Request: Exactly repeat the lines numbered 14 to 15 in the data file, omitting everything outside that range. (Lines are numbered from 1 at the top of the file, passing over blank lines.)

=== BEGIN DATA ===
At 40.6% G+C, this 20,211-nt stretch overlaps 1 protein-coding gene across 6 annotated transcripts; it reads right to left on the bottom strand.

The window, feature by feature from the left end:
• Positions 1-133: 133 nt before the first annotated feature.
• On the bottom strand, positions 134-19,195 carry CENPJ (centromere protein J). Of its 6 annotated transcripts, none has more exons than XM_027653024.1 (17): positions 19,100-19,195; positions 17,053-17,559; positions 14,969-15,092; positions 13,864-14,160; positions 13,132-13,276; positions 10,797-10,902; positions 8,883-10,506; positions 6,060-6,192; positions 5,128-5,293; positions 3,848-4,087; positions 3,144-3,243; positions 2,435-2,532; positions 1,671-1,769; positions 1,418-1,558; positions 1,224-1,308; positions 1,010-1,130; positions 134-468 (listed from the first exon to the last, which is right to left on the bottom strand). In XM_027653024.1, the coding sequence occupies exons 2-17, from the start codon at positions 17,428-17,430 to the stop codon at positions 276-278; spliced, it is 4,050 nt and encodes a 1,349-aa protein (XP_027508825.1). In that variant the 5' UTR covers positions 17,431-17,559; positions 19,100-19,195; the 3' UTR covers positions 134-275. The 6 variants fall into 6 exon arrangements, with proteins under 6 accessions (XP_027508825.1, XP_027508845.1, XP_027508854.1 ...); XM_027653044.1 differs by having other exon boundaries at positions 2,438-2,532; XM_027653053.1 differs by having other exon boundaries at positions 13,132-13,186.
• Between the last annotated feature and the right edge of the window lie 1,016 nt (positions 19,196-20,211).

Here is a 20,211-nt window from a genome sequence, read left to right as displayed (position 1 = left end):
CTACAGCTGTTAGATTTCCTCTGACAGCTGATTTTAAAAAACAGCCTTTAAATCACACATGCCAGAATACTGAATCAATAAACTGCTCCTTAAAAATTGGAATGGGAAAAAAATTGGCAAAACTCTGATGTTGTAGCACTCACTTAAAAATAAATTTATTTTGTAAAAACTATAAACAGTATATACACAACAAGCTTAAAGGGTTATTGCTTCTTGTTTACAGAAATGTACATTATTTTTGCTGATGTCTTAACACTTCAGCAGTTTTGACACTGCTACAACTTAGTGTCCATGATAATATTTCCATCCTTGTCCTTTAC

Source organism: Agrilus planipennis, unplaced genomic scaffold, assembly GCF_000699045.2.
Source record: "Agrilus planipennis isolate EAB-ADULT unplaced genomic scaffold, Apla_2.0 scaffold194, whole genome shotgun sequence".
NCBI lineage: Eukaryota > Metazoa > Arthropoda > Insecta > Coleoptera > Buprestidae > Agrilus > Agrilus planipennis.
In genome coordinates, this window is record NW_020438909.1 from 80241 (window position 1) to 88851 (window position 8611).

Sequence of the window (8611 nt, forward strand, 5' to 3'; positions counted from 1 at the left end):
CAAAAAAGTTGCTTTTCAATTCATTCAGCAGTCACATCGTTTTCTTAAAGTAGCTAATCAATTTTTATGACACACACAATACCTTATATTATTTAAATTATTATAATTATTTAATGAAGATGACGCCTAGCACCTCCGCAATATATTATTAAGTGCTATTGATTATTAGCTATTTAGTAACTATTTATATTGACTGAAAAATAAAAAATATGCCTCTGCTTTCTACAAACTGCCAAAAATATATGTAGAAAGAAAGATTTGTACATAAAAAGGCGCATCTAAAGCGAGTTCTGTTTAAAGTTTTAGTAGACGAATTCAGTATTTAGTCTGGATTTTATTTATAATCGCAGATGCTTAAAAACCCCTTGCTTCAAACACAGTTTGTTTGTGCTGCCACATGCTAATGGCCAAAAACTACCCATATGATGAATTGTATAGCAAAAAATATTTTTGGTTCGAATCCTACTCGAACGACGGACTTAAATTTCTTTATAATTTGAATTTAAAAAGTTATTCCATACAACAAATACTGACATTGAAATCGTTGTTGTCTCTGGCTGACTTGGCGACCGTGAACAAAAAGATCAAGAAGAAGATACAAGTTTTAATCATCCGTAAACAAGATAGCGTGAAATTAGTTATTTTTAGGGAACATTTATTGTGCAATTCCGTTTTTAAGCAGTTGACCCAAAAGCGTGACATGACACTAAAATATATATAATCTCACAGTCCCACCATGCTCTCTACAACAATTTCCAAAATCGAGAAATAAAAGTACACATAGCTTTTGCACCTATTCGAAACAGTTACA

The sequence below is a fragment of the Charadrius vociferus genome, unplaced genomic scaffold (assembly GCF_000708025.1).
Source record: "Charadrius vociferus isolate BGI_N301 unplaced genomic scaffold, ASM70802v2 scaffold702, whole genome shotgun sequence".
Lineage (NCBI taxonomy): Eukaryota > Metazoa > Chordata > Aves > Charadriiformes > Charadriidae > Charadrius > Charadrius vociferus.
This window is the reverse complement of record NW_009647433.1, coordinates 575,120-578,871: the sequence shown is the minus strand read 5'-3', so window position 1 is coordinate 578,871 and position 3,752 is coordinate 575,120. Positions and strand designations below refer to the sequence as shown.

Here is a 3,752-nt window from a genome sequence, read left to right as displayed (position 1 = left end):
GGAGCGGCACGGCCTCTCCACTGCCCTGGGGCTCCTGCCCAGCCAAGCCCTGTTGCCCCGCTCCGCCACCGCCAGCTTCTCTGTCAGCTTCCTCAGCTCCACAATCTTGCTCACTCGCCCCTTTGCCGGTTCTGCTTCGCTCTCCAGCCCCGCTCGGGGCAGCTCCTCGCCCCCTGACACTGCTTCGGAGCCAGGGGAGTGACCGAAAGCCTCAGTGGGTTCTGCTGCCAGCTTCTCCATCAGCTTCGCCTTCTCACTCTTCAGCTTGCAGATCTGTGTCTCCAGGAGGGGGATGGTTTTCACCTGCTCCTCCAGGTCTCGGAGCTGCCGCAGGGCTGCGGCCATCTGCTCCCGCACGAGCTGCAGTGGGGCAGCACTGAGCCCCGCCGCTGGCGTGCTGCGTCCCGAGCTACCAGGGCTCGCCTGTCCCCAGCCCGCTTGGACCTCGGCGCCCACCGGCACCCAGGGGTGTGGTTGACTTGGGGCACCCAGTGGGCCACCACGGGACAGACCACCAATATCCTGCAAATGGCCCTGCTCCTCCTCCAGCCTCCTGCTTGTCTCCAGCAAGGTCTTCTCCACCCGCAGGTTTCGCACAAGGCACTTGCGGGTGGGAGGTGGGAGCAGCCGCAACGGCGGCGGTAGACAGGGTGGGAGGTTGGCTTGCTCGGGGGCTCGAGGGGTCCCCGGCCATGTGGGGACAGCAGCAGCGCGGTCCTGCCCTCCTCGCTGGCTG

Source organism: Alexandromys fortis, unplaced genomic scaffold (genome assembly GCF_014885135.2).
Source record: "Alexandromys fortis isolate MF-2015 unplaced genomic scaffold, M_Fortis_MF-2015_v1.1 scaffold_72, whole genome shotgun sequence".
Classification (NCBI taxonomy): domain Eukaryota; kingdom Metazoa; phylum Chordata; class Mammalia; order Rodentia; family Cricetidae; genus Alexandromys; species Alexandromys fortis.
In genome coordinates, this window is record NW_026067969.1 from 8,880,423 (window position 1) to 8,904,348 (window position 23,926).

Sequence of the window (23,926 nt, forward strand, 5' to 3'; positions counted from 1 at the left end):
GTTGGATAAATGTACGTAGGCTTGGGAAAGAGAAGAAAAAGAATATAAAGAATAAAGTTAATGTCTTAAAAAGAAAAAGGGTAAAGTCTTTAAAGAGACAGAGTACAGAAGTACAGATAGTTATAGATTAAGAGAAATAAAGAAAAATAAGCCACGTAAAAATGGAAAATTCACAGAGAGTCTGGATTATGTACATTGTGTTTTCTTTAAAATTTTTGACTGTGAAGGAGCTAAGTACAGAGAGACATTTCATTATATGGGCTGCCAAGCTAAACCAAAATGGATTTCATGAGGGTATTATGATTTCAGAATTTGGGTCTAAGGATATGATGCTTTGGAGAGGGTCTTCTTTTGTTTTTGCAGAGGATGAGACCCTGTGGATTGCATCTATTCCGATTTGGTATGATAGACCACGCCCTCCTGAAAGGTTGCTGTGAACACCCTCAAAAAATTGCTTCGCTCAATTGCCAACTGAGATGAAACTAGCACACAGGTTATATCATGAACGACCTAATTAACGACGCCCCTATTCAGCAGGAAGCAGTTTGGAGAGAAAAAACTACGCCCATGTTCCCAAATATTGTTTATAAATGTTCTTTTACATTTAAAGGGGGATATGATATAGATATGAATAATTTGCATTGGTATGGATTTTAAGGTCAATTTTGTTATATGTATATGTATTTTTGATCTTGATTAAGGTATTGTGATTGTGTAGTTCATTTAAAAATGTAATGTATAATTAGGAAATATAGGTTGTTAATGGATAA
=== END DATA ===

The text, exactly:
The sequence below is a fragment of the Charadrius vociferus genome, unplaced genomic scaffold (assembly GCF_000708025.1).
Source record: "Charadrius vociferus isolate BGI_N301 unplaced genomic scaffold, ASM70802v2 scaffold702, whole genome shotgun sequence".